High-society hi-jinks on the high seas. This, in short, is what ‘Dil Dhakakne Do’ comes off as primarily, even if there are multiple straining-for-depth strands in it. Of creeping middle-age and dwindling love. Of gender imbalance caused by dominant males, and the making of submissive women. Of lineage and privilege and position. Of life lessons from the wisest of them all, a dog named Pluto.
The canine is off on a cruise, as are his humans. Pluto, speaking in Aamir Khan’s distinctive voice, delivers little homilies from time to time as the Mehras — Papa (Anil Kapoor), Mama (Shefali Shah), Beta (Ranveer Singh), Beti (Priyanka Chopra) and Damaad (Rahul Bose) and their families and frenemies go sailing into the blue yonder. It is the 30th wedding anniversary of the Mehras, and what better than to celebrate other than a communal jaunt on a luxury yatch? And how best to air their problems and neuroses other than over sparkling wine and beauteous foreign vistas?
There are pleasures to be had while vicariously spying on the good life. The dinky clothes, the champagne lunches, the doing-nothing-because-you-can lifestyle of the rich if- not-very-famous are drool-worthy. So are the sun-drenched vistas of Istanbul, Zoya’s new Spain (the scene of action of her previous ‘Zindagi Na Milegi Dobara’). And some of the spikiness in relationships that are unraveling is very effective, especially the stuff that goes on between the blonde-haired middle-aged glad-eyed Mr Mehra, and the stuffing-her-face-full-of-fat-and-sugar miserable Mrs Mehra: Anil Kapoor and Shefali Shah bring a real sting to their interactions; she is the best part of this film, and he is not far behind. Where do you go when love has gone?
As the unwilling scion of the Mehra family, Ranveer tames his frantic-ness well as he finds himself drawn to a below-the-decks girl (Anushka Sharma) in a decidedly ‘Titanic’ manner. Anushka Sharma plays a lead dancer in a troupe, and is a spirited if familiar presence in the ensemble, which stretches to a bunch of peroxide aunties with a nasty, gossipy tongue, and the ability of turning everything into an extended Punjabi-style kitty party, and a young couple (Sud and Massey) who fall for each other right under their disapproving parents’ eye in the most ‘Romeo and Juliet’ fashion.
There isn’t that much traction between Priyanka Chopra’s put-upon Ms Mehra, married to a man (Rahul Bose) who clearly likes doormats more than women, and the real love of her life (Farhan Akhtar). The latter is scruffy- dishy, and the former is perfectly coiffed, but they are not given enough. It’s time Priyanka got back to being a little messy: all these not-a-hair-out-place roles are making her constrained. Both Priyanka Chopra and Anushka Sharma, who trails off, are better than the parts written for them.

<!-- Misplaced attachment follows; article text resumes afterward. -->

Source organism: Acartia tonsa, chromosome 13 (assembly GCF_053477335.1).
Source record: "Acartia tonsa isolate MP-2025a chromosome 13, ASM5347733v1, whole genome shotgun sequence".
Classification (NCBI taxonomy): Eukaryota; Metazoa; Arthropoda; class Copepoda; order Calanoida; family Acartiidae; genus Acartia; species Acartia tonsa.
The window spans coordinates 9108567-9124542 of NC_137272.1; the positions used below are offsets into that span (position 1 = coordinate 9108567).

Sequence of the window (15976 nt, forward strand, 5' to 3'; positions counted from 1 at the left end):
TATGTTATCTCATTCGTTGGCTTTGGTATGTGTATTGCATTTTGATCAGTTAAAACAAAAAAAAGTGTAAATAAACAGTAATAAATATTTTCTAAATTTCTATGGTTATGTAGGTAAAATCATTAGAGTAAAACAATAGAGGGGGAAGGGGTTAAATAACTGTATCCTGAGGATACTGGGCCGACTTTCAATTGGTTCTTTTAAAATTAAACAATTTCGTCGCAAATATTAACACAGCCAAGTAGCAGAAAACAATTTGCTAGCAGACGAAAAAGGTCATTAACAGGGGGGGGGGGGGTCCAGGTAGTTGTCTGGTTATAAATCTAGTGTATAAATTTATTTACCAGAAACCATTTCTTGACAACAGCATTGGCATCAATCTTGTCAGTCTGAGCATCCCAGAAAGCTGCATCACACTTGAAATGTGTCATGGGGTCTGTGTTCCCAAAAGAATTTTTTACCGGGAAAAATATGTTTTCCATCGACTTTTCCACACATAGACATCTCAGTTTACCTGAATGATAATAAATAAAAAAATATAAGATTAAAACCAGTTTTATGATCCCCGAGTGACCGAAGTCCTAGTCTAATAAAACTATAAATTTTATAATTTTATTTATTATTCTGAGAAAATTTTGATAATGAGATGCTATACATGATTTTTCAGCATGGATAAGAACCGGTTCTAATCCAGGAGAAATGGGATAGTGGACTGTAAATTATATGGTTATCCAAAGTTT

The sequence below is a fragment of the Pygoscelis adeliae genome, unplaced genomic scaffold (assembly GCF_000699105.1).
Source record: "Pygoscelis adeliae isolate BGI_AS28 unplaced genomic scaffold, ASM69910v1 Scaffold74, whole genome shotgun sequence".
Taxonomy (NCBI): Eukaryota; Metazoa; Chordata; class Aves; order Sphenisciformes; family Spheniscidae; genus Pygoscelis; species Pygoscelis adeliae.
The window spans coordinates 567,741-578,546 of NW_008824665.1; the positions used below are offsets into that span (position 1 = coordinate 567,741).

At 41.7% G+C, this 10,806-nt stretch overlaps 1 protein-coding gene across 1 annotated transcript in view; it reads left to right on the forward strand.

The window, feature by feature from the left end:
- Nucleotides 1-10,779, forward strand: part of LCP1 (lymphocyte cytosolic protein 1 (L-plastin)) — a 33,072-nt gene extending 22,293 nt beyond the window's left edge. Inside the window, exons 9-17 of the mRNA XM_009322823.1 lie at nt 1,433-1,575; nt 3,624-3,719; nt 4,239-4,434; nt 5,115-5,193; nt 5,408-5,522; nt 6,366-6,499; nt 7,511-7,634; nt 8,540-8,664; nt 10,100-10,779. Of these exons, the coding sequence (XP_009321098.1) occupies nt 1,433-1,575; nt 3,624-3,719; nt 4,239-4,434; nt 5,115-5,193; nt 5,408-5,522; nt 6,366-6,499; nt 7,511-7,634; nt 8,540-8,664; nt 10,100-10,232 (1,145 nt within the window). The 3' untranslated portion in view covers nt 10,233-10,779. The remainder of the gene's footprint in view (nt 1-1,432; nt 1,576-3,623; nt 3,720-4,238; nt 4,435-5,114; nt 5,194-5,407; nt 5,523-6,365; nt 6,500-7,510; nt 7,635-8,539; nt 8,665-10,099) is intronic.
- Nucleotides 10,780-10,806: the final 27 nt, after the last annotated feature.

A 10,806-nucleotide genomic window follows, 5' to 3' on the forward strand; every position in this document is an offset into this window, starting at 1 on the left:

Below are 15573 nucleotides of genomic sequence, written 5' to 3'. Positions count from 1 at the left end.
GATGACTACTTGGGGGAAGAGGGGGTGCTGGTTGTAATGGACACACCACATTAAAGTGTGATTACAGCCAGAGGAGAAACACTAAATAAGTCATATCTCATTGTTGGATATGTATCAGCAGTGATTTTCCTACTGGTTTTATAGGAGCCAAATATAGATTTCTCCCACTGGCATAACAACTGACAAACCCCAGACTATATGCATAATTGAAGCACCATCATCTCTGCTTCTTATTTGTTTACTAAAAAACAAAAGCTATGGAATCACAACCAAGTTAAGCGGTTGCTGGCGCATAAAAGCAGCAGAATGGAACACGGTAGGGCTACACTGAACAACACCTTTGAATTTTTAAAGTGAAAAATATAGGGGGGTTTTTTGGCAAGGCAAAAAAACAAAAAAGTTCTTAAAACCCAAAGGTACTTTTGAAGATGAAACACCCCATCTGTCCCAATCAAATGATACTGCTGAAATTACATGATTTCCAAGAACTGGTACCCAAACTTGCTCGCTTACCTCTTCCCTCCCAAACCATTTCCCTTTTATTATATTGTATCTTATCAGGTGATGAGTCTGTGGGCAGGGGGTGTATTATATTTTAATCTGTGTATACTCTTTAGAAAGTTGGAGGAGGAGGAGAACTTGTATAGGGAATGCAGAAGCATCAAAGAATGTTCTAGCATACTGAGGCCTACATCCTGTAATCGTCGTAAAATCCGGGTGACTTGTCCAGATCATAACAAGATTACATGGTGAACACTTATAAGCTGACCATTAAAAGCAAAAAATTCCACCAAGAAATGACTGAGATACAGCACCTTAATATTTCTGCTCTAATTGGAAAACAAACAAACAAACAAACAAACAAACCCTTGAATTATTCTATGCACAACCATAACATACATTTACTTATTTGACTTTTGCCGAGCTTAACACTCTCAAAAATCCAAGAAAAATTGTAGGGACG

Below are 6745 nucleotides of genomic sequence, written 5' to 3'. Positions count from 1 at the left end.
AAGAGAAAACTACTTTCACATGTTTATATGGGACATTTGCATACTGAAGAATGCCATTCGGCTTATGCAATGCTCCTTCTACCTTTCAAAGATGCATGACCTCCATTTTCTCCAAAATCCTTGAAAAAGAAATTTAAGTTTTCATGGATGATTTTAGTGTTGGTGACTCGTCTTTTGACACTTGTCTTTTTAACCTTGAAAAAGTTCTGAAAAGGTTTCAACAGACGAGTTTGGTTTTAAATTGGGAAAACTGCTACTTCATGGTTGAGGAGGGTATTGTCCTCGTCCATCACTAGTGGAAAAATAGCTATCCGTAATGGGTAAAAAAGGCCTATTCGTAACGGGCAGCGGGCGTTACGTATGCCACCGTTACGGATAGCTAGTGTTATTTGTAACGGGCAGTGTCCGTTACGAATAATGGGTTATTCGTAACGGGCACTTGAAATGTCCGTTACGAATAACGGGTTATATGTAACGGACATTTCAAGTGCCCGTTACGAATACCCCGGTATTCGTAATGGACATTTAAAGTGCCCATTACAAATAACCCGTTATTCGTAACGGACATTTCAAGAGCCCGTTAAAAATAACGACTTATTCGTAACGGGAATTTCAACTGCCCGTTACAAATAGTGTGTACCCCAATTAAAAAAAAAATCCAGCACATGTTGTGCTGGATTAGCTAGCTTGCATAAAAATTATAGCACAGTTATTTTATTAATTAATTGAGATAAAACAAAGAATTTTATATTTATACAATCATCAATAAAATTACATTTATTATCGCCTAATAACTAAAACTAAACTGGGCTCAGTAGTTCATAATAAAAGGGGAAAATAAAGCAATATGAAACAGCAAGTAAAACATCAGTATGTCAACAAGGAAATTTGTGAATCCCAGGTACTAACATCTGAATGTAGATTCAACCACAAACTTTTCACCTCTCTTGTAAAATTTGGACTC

It all goes swimmingly to begin with, but soon the smooth sailing is marred by languidness and choppiness: some scenes have rise, some do not ripple. And there are at least a couple of sequences which look as if they’ve been added just for the pleasure of using a few clever puns. Or just because they would look good. Or to include amiable solutions to problems that are kept carefully contained. Then there is the hearing-Hindi-while-actually-hearing-English problem: people go around saying: ‘woh kya thaa?’, and you hear ‘what was that’? Why not just say what comes more naturally? And why take so long to come to the point you’ve been heading to all along? It’s feel-good factor gets the time to dissipate. And in keeping with Zoya’s insistence on keeping it bubbly and bright, the characters do not cut and bleed, just burble and weep, and some crucial sharpness goes missing.
By the second half, the film starts to stretch over the horizon. In all this, my heart developed a big beat for Mr and Mrs Mehra, was attentive to Ranveer, skipped a bit for Farhan, and kind of floated over the rest. Yeh dil maange more.
Star Cast: Anil Kapoor, Ranveer Singh, Priyanka Chopra, Anushka Sharma, Shefali Shah, Rahul Bose, Farhan Akhtar, Ridhima Sud, Vikram Massey, Zarina Wahab
Director: Zoya Akhtar
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